A Deep Pantry /Food Storage on a Tight Budget.

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You will not be able to depend on the government for help when things go south. The only one you can depend on is yourself

Before I start I want to share a little about myself and one of the reasons why I advocate a deep pantry so strongly.

There have been two times in my life where I wasn’t sure where the next meal was coming from. One of those times I had two small children and my Husband had lost his job and was having a very hard time finding another. (There is a lot more to it but for the short simple version). Anyways money was super tight and there were a few times I didn’t know if I was even going to have food for dinner. Well we got through that but money was still pretty tight and I swore I would never be in a position where I had to wonder if I could feed my kids.

As I said even after he went to work money was still tight, but I started cooking everything from scratch, sewing mine and my daughter’s clothes (even underwear), stretching every penny I could so I could put some food back for hard times. I would buy hamburger on sale (back then I could get it for 99 cents a pound) I would get close to 4 meals from 1 pound of hamburger.

I have learned a lot since then about saving money, having a deep pantry and doing as much as I can myself and for next to nothing.

Okay you are seeing where things are going in the world and you know you need to get food put back for if things get real ugly, or a natural disaster happens (you never know what or when). But you barely have enough money to get by month to month.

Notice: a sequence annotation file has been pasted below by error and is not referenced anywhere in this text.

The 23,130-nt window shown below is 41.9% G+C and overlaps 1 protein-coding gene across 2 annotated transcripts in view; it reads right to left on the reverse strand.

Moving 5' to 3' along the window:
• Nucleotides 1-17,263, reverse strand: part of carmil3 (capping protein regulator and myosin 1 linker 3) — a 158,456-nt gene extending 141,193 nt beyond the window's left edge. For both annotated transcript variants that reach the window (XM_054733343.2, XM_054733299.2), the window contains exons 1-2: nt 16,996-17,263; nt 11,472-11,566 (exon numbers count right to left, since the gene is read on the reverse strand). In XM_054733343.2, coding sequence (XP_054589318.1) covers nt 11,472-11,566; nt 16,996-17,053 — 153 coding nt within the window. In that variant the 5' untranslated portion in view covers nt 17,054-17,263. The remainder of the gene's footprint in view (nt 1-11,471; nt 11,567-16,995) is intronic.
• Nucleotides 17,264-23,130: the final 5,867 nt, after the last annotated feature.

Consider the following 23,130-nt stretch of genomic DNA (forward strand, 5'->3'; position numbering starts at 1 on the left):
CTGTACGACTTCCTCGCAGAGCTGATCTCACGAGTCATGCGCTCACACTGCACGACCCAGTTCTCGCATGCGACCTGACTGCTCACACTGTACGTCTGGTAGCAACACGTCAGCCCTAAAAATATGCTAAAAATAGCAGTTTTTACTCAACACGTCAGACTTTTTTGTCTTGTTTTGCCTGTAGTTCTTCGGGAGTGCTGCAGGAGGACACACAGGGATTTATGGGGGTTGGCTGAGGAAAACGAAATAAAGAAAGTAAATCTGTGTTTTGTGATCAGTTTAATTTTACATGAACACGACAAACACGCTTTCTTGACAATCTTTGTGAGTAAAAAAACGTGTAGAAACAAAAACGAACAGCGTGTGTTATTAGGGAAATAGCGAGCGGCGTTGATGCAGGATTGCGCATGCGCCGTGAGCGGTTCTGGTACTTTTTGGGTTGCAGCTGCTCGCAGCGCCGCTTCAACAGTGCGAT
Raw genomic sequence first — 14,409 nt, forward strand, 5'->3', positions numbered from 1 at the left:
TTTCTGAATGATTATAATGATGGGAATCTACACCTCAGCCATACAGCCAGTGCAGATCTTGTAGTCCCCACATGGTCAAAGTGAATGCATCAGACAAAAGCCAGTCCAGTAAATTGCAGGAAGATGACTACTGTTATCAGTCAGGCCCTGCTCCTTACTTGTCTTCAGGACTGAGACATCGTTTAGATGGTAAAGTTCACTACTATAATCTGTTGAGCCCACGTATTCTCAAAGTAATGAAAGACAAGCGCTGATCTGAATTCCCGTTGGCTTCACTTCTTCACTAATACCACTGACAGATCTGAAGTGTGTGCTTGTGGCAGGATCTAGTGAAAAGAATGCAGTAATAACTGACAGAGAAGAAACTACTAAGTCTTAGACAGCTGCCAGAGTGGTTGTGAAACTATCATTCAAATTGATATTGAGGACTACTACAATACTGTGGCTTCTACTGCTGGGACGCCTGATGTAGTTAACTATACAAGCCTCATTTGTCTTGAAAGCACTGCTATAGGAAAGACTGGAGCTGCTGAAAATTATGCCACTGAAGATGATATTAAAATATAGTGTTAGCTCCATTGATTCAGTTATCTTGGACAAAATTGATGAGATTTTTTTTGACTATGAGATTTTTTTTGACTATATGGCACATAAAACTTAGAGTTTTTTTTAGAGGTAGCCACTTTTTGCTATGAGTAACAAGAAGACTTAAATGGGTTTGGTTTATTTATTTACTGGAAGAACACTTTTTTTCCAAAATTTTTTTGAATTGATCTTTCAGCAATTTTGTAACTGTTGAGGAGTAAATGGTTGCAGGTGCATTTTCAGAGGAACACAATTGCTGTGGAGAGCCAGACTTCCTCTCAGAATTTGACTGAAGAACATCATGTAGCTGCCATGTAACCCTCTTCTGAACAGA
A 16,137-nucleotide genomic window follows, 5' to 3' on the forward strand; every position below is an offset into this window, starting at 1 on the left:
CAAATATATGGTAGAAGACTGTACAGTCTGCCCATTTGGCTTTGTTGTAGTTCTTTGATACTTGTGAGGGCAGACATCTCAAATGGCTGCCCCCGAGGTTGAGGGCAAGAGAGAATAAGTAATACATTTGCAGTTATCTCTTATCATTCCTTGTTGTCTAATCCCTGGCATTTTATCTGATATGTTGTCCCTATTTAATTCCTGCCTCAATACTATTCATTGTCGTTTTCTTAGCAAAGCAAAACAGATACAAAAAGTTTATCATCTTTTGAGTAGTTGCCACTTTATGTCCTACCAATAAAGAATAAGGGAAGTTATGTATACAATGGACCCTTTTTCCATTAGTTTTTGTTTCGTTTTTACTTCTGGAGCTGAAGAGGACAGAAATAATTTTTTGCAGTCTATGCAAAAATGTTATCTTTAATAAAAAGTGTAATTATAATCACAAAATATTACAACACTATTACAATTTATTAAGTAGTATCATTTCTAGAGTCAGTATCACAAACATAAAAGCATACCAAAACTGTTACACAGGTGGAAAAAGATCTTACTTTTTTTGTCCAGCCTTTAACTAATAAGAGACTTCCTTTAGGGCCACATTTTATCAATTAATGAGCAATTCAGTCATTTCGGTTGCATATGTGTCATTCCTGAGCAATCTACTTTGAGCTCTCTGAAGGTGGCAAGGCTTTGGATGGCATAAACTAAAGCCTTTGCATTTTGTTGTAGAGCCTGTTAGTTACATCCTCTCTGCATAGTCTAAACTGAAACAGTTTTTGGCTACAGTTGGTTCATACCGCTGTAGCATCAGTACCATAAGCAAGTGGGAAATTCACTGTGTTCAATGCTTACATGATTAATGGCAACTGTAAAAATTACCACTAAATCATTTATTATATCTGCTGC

Starting a deep Pantry/ Food storage when money is super tight can be a little daunting to say the least. First off, don’t get discouraged. When you see where someone is, who has been working on a deep pantry/ food storage for years, believe me they started with nothing and had to work at it to get where they are. It takes lots of little baby steps. It also takes determination and the willingness to make a few sacrifices. Remember this will not happen overnight it takes time. But it can be done. Here are some ideas to help.

Just a note I reference City Market (Kroger) most of the time. It is the grocery store in my area that I mostly use. I know a lot of you don’t have one where you are so just look for the store in your area that is cheapest, I have heard that Aldi is great so just go with what you have.

1. Figure out a budget, and keep track of every penny you spend. This will help you see where you spend and where you can cut.

2. You can go here for 201 ways to save money, some that maybe you hadn’t thought of.( I have done and still do most every one of these). Every penny, every dime, you save is a little more you can put towards your deep pantry/ food storage.

3. Learn to cook from scratch. I cannot stress enough how important this is, you save a ton of money, it’s way more healthy, and it cuts down what you need in your food storage. (You don’t need boxed dinners, mixes, ect. You can make your own). If you work try and do the majority of your cooking on the weekend. If you do this you can just pull something from the freezer and not be so tempted to pick up something on the way home. Make a menu and try to follow it.

4. Learn skills. If you can sew just a little you can mend or make some of your clothes (esp. children’s clothes). Make your own soap ect. The more skills you have the less money you need to spend on these things, the more money for your deep pantry/ storage. If there is something you want to learn to do, ask around generally there is someone out there that would love to teach you. If not u tube has a ton of how to videos.